The Humanities Institute engages a lively international community of students and scholars through academic programming and research fellowships. Each year, the Institute’s Andrew W. Mellon Fellows give a Research Report showing how they use the historical collections of the Mertz Library and William and Lynda Steere Herbarium as well as NYBG’s Living Collections to further their interdisciplinary studies. Their research presentations stimulate critical thinking at the intersection of science and the humanities and invite meaningful public discourse about society’s relationship with the natural environment, past, present, and future.
About the Speakers
Geoff Bil is a historian of science specializing in botany, anthropology, and ethnobotany. His doctoral research at the University of British Columbia centered on European engagements with Māori botany in 19th-century Aotearoa, New Zealand. His research at NYBG pursues related themes in Southeast Asia, Latin America, and the Pacific.
Troubled Translations: Ethnoscience and Empire in 20th-century Philippines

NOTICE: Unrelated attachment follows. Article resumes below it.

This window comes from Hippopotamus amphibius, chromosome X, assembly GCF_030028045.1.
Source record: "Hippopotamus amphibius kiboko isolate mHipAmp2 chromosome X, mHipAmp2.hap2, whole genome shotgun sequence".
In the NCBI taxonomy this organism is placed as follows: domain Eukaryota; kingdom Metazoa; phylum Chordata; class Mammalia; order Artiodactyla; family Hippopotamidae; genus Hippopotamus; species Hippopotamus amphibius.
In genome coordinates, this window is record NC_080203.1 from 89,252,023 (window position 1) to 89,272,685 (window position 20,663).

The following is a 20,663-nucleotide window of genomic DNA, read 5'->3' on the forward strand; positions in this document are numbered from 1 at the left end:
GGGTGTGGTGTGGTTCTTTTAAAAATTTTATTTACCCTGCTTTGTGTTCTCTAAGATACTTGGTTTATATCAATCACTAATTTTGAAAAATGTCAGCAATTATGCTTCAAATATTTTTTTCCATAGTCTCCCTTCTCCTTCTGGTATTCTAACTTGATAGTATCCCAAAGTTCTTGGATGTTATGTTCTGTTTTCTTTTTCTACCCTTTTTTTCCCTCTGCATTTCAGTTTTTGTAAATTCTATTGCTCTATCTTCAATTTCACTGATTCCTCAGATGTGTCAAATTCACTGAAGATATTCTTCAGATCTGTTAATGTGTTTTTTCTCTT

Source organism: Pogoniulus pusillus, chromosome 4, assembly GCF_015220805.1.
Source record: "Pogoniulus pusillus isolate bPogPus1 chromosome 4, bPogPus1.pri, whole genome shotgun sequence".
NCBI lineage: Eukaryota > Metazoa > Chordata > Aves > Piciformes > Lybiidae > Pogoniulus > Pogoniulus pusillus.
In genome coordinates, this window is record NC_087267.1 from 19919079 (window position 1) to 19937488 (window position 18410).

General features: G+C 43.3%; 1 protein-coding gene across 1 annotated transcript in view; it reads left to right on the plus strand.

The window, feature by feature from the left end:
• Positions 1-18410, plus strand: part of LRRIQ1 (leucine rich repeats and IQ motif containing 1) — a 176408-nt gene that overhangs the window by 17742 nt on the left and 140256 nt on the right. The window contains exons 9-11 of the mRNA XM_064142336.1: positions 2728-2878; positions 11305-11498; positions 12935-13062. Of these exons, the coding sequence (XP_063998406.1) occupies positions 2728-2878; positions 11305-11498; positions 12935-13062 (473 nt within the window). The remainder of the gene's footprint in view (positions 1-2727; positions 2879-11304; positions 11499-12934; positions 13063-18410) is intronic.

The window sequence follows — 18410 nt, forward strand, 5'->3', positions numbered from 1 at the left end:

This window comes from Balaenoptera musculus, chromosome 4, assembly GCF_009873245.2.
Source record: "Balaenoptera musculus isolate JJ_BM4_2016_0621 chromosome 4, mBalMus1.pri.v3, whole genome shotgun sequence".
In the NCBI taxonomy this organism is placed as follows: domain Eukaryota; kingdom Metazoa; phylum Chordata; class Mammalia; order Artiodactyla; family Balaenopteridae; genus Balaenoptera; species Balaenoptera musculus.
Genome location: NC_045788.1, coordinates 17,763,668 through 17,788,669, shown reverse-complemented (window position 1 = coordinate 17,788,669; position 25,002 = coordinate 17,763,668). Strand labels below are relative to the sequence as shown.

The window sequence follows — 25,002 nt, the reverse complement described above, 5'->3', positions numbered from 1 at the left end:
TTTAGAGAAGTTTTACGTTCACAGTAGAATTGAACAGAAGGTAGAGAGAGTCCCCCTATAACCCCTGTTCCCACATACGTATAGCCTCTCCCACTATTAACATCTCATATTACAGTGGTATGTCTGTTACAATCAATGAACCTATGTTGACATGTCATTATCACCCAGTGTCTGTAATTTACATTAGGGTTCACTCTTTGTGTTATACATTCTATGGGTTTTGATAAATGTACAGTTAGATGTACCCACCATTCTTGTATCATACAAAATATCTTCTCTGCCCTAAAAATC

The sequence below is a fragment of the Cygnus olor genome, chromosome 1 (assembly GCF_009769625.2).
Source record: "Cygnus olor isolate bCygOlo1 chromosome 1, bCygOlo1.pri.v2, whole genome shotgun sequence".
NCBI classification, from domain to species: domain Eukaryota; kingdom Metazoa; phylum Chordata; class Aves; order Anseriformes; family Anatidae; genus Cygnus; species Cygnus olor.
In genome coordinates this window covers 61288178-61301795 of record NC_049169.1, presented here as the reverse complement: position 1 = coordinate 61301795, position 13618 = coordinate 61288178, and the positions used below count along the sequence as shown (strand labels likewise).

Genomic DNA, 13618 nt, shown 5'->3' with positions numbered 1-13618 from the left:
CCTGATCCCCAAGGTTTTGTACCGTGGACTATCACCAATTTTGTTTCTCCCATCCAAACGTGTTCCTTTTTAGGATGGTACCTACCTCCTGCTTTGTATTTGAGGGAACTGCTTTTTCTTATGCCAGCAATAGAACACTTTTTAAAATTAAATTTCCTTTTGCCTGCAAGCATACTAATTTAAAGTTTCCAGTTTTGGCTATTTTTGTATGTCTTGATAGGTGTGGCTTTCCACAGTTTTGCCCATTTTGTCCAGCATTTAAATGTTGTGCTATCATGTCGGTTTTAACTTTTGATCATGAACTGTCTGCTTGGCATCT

Ethnoscientists play an invaluable role as exponents of biological and cultural diversity. Their work involves close attention to the intricate process of translation—between languages, cultures, and environmental worldviews—often in deeply inequitable circumstances. This paper analyzes this process in 20th-century Philippines, with emphasis on the respective research of three individuals: Elmer Drew Merrill (1876–1956), the most prominent botanist of the early years of American colonization; Harley Harris Bartlett (1886–1960), a botanist, linguist, and early ethnobotanist; and Harold Conklin (1926–2016), the preeminent ethnoscientist after Philippines independence.
Ashanti Shih is a Ph.D. candidate in the History of Science and Medicine at Yale University. Her dissertation, “Invasive Ecologies: Preservation and Identity in Twentieth-Century Hawai‘i,” explores the history of invasion biology (the study of invasive species) and related preservation practices in the Hawaiian Islands from about 1890 to 1980.
Searching for Balance in Hawai’i: Natives, Aliens, and the Civilian Conservation Corps
In the 1930s–1940s, white settlers in the Territory of Hawaii were concerned about the state of the archipelago’s nature and the state of its human population. Both seemed to be out of balance. Scientists warned that exotic species were destroying native forests and birds, while, in the human world, settlers believed that Native Hawaiians were a “vanishing race” and that Japanese were an “alien threat.” The Civilian Conservation Corps (CCC) program became one solution to the dual imbalances, tackling the entangled projects of Americanization and ecology.
Top photo: The Haleakalā silversword plant (Argyroxiphium sandwicense or ‘āhinahina in Hawaiian), admired by a tourist on top of the Haleakalā volcano on the island of Maui, late 1950s
Support for the Humanities Institute provided by The Andrew W. Mellon Foundation